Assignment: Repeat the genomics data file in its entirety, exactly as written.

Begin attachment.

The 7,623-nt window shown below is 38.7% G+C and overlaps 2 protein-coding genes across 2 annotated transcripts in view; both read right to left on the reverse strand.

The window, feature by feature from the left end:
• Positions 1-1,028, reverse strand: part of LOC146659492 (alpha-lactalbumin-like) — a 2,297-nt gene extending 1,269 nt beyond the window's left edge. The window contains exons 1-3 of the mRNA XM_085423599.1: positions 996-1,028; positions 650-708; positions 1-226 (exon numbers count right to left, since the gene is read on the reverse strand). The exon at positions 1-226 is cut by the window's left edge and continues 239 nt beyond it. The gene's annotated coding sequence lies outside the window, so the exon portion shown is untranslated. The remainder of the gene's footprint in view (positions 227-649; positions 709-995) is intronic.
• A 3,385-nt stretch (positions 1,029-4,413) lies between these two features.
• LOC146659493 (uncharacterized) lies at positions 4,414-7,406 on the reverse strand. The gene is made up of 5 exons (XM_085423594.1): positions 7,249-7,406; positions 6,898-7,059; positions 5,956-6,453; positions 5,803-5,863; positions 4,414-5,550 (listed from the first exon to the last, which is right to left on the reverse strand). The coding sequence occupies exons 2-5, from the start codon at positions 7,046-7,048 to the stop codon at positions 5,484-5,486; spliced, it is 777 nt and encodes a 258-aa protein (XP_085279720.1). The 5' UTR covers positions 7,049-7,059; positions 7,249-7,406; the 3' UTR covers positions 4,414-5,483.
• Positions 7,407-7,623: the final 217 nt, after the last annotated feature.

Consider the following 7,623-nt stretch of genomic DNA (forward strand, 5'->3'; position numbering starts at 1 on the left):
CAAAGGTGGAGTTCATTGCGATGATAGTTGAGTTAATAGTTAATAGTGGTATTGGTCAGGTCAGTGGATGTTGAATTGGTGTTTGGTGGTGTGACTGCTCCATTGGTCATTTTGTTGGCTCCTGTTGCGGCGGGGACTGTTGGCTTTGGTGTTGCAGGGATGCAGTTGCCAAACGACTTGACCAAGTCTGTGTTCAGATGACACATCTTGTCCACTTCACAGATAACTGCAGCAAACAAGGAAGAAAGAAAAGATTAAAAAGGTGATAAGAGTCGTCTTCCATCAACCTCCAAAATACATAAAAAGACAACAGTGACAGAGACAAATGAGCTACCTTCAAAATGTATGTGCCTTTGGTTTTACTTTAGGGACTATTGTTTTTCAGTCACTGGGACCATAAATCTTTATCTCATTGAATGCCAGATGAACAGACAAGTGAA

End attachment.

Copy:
The 7,623-nt window shown below is 38.7% G+C and overlaps 2 protein-coding genes across 2 annotated transcripts in view; both read right to left on the reverse strand.

The window, feature by feature from the left end:
• Positions 1-1,028, reverse strand: part of LOC146659492 (alpha-lactalbumin-like) — a 2,297-nt gene extending 1,269 nt beyond the window's left edge. The window contains exons 1-3 of the mRNA XM_085423599.1: positions 996-1,028; positions 650-708; positions 1-226 (exon numbers count right to left, since the gene is read on the reverse strand). The exon at positions 1-226 is cut by the window's left edge and continues 239 nt beyond it. The gene's annotated coding sequence lies outside the window, so the exon portion shown is untranslated. The remainder of the gene's footprint in view (positions 227-649; positions 709-995) is intronic.
• A 3,385-nt stretch (positions 1,029-4,413) lies between these two features.
• LOC146659493 (uncharacterized) lies at positions 4,414-7,406 on the reverse strand. The gene is made up of 5 exons (XM_085423594.1): positions 7,249-7,406; positions 6,898-7,059; positions 5,956-6,453; positions 5,803-5,863; positions 4,414-5,550 (listed from the first exon to the last, which is right to left on the reverse strand). The coding sequence occupies exons 2-5, from the start codon at positions 7,046-7,048 to the stop codon at positions 5,484-5,486; spliced, it is 777 nt and encodes a 258-aa protein (XP_085279720.1). The 5' UTR covers positions 7,049-7,059; positions 7,249-7,406; the 3' UTR covers positions 4,414-5,483.
• Positions 7,407-7,623: the final 217 nt, after the last annotated feature.

Consider the following 7,623-nt stretch of genomic DNA (forward strand, 5'->3'; position numbering starts at 1 on the left):
CAAAGGTGGAGTTCATTGCGATGATAGTTGAGTTAATAGTTAATAGTGGTATTGGTCAGGTCAGTGGATGTTGAATTGGTGTTTGGTGGTGTGACTGCTCCATTGGTCATTTTGTTGGCTCCTGTTGCGGCGGGGACTGTTGGCTTTGGTGTTGCAGGGATGCAGTTGCCAAACGACTTGACCAAGTCTGTGTTCAGATGACACATCTTGTCCACTTCACAGATAACTGCAGCAAACAAGGAAGAAAGAAAAGATTAAAAAGGTGATAAGAGTCGTCTTCCATCAACCTCCAAAATACATAAAAAGACAACAGTGACAGAGACAAATGAGCTACCTTCAAAATGTATGTGCCTTTGGTTTTACTTTAGGGACTATTGTTTTTCAGTCACTGGGACCATAAATCTTTATCTCATTGAATGCCAGATGAACAGACAAGTGAA